Books similar to Under and Alone: The True Story of the Undercover Agent Who Infiltrated Americas Most Violent Outlaw Motorcycle Gang
Undercover ATF 'stings'
Under and Alone   is a book written by undercover ATF agent William Queen and published by Random House in which chronicles his infiltration of the violent outlaw motorcycle gang , the Mongols. Mel Gibsons production company, Icon Productions , acquired the film rights to Queens story, with early reports indicating that Gibson himself was interested in starring as Queen. However, Gibsons arrest for drunk driving and subsequent legal issues shelved any plans for a movie based on the book. William Queen was a nearly year ATF veteran as well as a motorcycle enthusiast when, in , a " confidential informant " contacted Queen's superiors, offering to help place an agent inside the San Fernando Valley chapter of the Mongols. Queen's work was soon to become the most extensive undercover operation into a motorcycle gang in the history of American law enforcement. Queen, using the alias Billy St.
William Queen Under and Alone Similar books. In , William Queen was a veteran law enforcement agent with a lifelong love of motorcycles and a lack of patience with paperwork. When a "confidential informant" made contact with his boss at the… More. Want to Read. Shelving menu. Want to Read Currently Reading Read.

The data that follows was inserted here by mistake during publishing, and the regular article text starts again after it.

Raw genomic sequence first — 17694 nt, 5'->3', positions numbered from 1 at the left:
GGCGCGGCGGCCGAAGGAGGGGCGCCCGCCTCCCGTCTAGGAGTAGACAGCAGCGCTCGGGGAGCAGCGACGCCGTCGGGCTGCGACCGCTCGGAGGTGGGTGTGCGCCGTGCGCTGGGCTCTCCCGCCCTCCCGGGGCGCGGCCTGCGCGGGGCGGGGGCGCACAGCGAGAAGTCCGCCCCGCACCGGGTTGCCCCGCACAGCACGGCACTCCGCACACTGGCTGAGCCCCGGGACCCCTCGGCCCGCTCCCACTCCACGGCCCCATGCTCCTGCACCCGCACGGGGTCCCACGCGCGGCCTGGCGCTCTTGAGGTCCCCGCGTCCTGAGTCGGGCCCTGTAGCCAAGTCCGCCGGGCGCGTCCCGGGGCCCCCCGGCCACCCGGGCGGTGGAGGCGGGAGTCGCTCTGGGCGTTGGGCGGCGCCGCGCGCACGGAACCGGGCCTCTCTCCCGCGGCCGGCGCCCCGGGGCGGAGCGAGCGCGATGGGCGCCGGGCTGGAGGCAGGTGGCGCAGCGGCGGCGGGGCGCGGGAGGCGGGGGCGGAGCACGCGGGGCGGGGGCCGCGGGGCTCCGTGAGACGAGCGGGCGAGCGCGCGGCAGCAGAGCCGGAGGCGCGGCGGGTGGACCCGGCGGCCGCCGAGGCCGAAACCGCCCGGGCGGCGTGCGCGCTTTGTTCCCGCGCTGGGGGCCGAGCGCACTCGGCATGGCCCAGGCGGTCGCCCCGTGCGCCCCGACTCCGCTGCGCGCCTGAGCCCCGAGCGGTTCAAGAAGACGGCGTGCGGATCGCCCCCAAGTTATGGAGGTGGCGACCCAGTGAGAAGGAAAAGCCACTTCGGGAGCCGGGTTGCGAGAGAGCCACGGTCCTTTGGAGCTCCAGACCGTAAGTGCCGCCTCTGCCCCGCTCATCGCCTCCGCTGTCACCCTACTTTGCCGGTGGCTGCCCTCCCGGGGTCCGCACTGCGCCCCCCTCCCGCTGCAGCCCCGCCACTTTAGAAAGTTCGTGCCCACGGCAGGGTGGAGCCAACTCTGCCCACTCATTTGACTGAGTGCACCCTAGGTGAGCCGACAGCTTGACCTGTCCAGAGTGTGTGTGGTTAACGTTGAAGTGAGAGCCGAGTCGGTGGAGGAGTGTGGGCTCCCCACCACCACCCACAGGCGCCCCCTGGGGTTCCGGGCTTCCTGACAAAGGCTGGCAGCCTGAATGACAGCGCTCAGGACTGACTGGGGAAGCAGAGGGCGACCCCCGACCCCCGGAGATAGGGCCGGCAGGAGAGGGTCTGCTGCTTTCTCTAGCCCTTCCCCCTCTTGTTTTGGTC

Under and Alone: The True Story of the Undercover Agent Who Infiltrated In this book he keeps the reader informed on the inner workings of the ATF.
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A veteran federal agent who spent years undercover after infiltrating the notorious Mongols Motorcycle Club offered his first-hand account Thursday of a secretive culture of violence and intimidation during testimony in an ongoing federal racketeering trial. Alcohol, Tobacco, Firearms and Explosives Officers spent embedded in the outlaw motorcycle club already has led to guilty pleas from 77 members of the Mongols. During a federal trial in Santa Ana this week , prosecutors have portrayed the Mongols as a criminal organization that encourages and rewards members who take part in violent, at-times deadly assaults, including riots in Laughlin, Nev. It was a risky move, Kozlowski acknowledged during his testimony, particularly since he had already infiltrated one outlaw motorcycle club in Southern California. A photo of Kozlowski had also been printed in a book written by William Queen, a since-retired ATF agent who had infiltrated the Mongols years earlier, and whose work was well known throughout the motorcycle gang. Kozlowski testified to buying crystal methamphetamine from several members of the Mongols, to being present for several brawls in clubs or parking lots, to helping members legally barred from having firearms hide their guns and to being told that other members of the club that they had killed members of the Hells Angels, whose bloody rivalry with the Mongols dates back to the s.